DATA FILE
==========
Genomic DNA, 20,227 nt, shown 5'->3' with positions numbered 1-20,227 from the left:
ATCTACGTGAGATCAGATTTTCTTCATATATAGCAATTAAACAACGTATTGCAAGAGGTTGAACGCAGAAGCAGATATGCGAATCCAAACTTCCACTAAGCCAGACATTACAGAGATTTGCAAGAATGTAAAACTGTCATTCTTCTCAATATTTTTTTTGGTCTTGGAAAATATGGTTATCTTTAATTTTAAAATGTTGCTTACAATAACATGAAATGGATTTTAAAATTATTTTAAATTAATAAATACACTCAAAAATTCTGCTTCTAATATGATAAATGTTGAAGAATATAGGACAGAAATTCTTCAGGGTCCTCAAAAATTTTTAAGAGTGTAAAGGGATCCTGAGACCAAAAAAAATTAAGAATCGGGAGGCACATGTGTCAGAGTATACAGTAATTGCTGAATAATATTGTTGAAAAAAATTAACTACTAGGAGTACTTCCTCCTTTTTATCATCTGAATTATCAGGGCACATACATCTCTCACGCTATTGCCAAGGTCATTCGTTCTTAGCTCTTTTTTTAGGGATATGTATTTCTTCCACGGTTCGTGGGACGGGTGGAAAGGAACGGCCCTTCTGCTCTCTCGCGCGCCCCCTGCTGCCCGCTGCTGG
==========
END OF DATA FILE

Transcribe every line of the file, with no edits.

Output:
Genomic DNA, 20,227 nt, shown 5'->3' with positions numbered 1-20,227 from the left:
ATCTACGTGAGATCAGATTTTCTTCATATATAGCAATTAAACAACGTATTGCAAGAGGTTGAACGCAGAAGCAGATATGCGAATCCAAACTTCCACTAAGCCAGACATTACAGAGATTTGCAAGAATGTAAAACTGTCATTCTTCTCAATATTTTTTTTGGTCTTGGAAAATATGGTTATCTTTAATTTTAAAATGTTGCTTACAATAACATGAAATGGATTTTAAAATTATTTTAAATTAATAAATACACTCAAAAATTCTGCTTCTAATATGATAAATGTTGAAGAATATAGGACAGAAATTCTTCAGGGTCCTCAAAAATTTTTAAGAGTGTAAAGGGATCCTGAGACCAAAAAAAATTAAGAATCGGGAGGCACATGTGTCAGAGTATACAGTAATTGCTGAATAATATTGTTGAAAAAAATTAACTACTAGGAGTACTTCCTCCTTTTTATCATCTGAATTATCAGGGCACATACATCTCTCACGCTATTGCCAAGGTCATTCGTTCTTAGCTCTTTTTTTAGGGATATGTATTTCTTCCACGGTTCGTGGGACGGGTGGAAAGGAACGGCCCTTCTGCTCTCTCGCGCGCCCCCTGCTGCCCGCTGCTGG